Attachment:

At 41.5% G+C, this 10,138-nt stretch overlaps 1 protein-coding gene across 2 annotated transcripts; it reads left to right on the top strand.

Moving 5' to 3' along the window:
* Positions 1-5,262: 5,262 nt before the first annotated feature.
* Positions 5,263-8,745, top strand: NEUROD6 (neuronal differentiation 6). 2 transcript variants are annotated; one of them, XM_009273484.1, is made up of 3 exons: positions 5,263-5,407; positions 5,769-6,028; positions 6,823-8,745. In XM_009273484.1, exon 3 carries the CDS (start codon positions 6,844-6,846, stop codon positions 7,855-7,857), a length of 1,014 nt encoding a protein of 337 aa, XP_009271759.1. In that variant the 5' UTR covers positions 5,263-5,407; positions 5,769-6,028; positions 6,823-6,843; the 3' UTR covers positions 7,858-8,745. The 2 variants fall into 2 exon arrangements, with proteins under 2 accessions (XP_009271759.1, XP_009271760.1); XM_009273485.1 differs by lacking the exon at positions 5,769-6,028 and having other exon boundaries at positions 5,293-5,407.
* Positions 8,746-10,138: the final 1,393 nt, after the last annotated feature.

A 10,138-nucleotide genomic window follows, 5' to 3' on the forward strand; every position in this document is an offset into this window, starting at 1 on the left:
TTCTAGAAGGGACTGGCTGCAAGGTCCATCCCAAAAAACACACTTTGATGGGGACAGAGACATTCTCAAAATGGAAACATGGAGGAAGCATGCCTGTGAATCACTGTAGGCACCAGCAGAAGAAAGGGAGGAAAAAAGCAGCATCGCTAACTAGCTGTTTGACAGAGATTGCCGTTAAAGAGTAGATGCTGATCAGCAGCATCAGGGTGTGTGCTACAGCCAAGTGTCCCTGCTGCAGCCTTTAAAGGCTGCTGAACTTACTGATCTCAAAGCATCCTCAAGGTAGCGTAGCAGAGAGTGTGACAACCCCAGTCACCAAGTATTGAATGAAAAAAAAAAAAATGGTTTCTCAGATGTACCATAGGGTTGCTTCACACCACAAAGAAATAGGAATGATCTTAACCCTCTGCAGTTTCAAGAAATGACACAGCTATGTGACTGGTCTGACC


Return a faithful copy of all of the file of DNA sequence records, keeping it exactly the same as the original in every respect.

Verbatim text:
At 41.5% G+C, this 10,138-nt stretch overlaps 1 protein-coding gene across 2 annotated transcripts; it reads left to right on the top strand.

Moving 5' to 3' along the window:
* Positions 1-5,262: 5,262 nt before the first annotated feature.
* Positions 5,263-8,745, top strand: NEUROD6 (neuronal differentiation 6). 2 transcript variants are annotated; one of them, XM_009273484.1, is made up of 3 exons: positions 5,263-5,407; positions 5,769-6,028; positions 6,823-8,745. In XM_009273484.1, exon 3 carries the CDS (start codon positions 6,844-6,846, stop codon positions 7,855-7,857), a length of 1,014 nt encoding a protein of 337 aa, XP_009271759.1. In that variant the 5' UTR covers positions 5,263-5,407; positions 5,769-6,028; positions 6,823-6,843; the 3' UTR covers positions 7,858-8,745. The 2 variants fall into 2 exon arrangements, with proteins under 2 accessions (XP_009271759.1, XP_009271760.1); XM_009273485.1 differs by lacking the exon at positions 5,769-6,028 and having other exon boundaries at positions 5,293-5,407.
* Positions 8,746-10,138: the final 1,393 nt, after the last annotated feature.

A 10,138-nucleotide genomic window follows, 5' to 3' on the forward strand; every position in this document is an offset into this window, starting at 1 on the left:
TTCTAGAAGGGACTGGCTGCAAGGTCCATCCCAAAAAACACACTTTGATGGGGACAGAGACATTCTCAAAATGGAAACATGGAGGAAGCATGCCTGTGAATCACTGTAGGCACCAGCAGAAGAAAGGGAGGAAAAAAGCAGCATCGCTAACTAGCTGTTTGACAGAGATTGCCGTTAAAGAGTAGATGCTGATCAGCAGCATCAGGGTGTGTGCTACAGCCAAGTGTCCCTGCTGCAGCCTTTAAAGGCTGCTGAACTTACTGATCTCAAAGCATCCTCAAGGTAGCGTAGCAGAGAGTGTGACAACCCCAGTCACCAAGTATTGAATGAAAAAAAAAAAAATGGTTTCTCAGATGTACCATAGGGTTGCTTCACACCACAAAGAAATAGGAATGATCTTAACCCTCTGCAGTTTCAAGAAATGACACAGCTATGTGACTGGTCTGACC